This blog features reflections on current affairs through the lens of my Quaker faith and practice and offers not only analysis but a perspective on hope, renewal, and reconciliation - a “lift”, as I call it - during these stressful, chaotic times.
I hope that you will use the Comments feature to participate with me and with each other. I believe it will be enriching to us all.
One of the most common references during the pandemic has been that long-anticipated "ray of light at the end of the tunnel.” It is now fair to say it does exist, for many, but certainly not all of us. For those of us who have been vaccinated and live in communities observing safe masking and distancing, we are beginning to readjust our sight and accustoming ourselves to figuring out what has changed from when we encountered the long Covid-19 darkness when we entered the tunnel.
Although it was an unexpected and surprisingly long tunnel passage, I had pretty much adjusted to my limitation to plan for and see only that immediately before me, with only limited choices from day to day, but I was privileged to nevertheless be able to keep moving, quite confident there was and end to it all if I stayed in my “lane” and obeyed the rules. So here I am - we are - with our vision of transitional light, still somewhat compromised and shaky from our reentry from the lockdown as we try to make sense of the ordeal of the Covid-19 tunnel.
Clearly I am pleased to be out from under the foul atmosphere and forbidding clouds we left on the other side of the tunnel. The environment on the exit side - politically, culturally and personally (and I refer here primarily to the U.S.), has begun to clear (minus some sadly lingering darkness of fear and denial), but the sun does shine more steadily and brightly over all with even the slightest hint of a rainbow. We have learned so much about communication technology, and, more importantly, many of us have learned a great deal about ourselves and what we truly want to value and hold precious in life. We have learned to be more patient, maybe even more kind. We have been reminded about humility and the limits of our ability to control so much that impacts us. On the whole we can be so very grateful for the post-tunnel vision we are now adapting.
So I am, of course, pleased to be recovering slowly to the familiar light I left when I entered the tunnel. But the landscape on our new side has changed, and so have we. The adapting evokes a kind of awkward, hesitant sensation, like undergoing a kind of metamorphosis. When I ask someone these days how they are doing, they most often reply, “Oh, Okay,” as if to say they are also are still in some transition into what it means to be conventional again: to mask or not to mask; to meet in person or not; to shop in a crowded store; whether to make that longed-for trip to see the grandkids and parents again.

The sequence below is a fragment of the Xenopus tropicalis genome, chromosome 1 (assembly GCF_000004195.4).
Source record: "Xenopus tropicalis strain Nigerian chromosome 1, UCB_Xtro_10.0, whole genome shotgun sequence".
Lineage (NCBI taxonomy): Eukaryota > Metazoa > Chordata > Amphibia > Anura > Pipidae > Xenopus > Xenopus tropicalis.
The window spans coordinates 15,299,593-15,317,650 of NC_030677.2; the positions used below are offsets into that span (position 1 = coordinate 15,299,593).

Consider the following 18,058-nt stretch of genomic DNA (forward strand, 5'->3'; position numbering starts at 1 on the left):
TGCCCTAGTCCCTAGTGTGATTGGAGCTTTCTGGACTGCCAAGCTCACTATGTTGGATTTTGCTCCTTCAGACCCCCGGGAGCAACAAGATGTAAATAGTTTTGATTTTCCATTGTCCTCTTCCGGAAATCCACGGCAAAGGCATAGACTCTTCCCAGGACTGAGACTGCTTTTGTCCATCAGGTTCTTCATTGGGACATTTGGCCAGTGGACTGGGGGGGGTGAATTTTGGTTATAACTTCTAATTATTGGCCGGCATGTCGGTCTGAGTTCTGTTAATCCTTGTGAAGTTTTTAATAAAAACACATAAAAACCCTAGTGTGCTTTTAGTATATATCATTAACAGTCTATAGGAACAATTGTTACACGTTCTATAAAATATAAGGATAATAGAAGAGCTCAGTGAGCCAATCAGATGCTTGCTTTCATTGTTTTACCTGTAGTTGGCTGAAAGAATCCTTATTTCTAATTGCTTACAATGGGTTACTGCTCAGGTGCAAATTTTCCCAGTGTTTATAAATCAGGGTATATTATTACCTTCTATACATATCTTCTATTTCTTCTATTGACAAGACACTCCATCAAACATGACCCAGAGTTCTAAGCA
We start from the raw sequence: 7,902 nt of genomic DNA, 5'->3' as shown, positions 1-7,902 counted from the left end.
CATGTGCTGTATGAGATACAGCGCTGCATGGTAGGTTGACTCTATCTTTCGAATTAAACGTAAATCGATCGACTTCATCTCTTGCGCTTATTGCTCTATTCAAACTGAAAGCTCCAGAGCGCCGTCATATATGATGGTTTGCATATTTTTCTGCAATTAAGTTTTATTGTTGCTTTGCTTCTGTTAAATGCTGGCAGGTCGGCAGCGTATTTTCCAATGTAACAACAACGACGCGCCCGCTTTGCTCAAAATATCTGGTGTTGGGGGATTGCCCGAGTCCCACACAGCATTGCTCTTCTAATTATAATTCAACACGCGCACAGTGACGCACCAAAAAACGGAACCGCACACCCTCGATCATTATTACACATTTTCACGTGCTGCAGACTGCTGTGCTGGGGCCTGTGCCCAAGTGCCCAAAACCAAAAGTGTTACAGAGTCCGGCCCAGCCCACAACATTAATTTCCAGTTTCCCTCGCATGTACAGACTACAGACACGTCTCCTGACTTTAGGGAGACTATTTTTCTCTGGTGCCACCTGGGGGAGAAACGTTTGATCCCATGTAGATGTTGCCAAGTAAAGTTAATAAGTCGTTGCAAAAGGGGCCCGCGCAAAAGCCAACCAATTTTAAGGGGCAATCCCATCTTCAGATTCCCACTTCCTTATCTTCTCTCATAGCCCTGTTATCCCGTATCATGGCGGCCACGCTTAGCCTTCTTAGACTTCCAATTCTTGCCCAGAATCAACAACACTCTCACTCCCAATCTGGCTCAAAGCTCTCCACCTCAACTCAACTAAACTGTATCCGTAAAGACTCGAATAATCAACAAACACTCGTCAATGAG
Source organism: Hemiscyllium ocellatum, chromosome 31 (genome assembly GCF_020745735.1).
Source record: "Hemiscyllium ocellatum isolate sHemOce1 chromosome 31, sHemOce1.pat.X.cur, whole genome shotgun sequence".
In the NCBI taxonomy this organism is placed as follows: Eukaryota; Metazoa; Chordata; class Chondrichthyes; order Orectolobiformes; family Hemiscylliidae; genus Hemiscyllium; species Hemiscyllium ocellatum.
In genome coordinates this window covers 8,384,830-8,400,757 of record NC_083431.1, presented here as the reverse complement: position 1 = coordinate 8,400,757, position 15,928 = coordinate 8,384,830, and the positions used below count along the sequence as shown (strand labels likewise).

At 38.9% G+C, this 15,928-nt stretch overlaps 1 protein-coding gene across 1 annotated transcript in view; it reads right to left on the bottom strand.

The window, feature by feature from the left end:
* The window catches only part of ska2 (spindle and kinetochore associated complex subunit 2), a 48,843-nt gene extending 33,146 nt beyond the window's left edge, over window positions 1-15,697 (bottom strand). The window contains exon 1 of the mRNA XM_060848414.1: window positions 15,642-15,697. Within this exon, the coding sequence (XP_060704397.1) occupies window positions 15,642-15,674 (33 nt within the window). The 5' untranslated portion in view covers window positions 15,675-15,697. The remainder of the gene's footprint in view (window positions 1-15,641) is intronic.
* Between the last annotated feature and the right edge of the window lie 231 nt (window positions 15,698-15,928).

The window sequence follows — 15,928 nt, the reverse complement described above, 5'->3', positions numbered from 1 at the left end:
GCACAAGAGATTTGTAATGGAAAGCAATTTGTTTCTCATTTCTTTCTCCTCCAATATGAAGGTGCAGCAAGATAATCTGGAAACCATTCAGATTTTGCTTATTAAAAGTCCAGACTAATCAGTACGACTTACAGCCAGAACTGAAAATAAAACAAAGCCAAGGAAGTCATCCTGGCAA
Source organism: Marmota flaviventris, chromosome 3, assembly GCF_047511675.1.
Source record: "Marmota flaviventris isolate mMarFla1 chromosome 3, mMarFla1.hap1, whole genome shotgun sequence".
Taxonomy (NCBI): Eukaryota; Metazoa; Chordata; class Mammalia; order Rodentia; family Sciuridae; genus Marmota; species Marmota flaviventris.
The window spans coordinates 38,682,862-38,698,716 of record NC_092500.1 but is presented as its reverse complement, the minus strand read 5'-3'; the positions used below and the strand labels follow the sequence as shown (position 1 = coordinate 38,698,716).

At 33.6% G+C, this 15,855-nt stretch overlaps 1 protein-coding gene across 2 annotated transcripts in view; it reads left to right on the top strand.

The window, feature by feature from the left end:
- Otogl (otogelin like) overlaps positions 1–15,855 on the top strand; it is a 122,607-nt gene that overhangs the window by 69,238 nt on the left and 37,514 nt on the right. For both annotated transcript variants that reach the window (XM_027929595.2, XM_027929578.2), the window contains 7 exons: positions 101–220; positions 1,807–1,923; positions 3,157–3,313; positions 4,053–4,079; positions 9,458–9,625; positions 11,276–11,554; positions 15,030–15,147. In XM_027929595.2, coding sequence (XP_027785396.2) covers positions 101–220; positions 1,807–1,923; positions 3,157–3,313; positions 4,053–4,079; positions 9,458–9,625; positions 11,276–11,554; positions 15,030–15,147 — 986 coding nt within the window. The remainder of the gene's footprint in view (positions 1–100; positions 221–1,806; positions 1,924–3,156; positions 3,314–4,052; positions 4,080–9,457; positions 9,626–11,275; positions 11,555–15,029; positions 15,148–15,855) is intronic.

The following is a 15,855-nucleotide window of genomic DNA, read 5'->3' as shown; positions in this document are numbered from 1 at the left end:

And then I need to think of those in India and throughout the world for whom the pandemic tunnel has only worsened into mass migrations, economic disasters and disease. I am reminded that the meaning of PANdemic means that until all of us on the planet learn to cooperate and support one another with nonviolent kindness, we will all be doomed. Although much has changed since the tunnel began and is now ending, we live in the same world of uncertainty, life-threatening challenges, and a whole mountain of injustices that we can pass under and through temporarily but the mountain still remains. And my experiences with tunnels is that they usually come in a series, and we likely have a good many more to transverse.
Perhaps the most important question we are all asking post pandemic, consciously or not, is how can we personally, culturally, and politically dare to commit to the changes that the pandemic has prophetically called us to make. I personally welcome the sweeping and often radical proposals coming from the Biden administration, but at a gut level I still haven’t taken in what sacrifices and hardships these proposals may ask of me and those of us who benefit from our privileged access. It is enough now to believe we can address the climate crisis and wealth disparities, but I also expect that if taken seriously, the significant transformations and revolutions that will follow will mean a loss of convenience and privilege for people like myself. Can those of us so privileged accept steep tax hikes, diminished travel options, and other consequential adaptations to our comfortable lifestyles? And what does it all mean for future generations?
So the transition to the “light at the end of the tunnel” is a welcome relief from the pandemic of uncertainty and constriction, at least for now. By all means we need to celebrate the vaccinations and increased freedoms we are experiencing. But may we also proceed with the knowledge and humility that we still live in a time of considerable and lingering darkness as we attempt to transition to a sustainable and just world.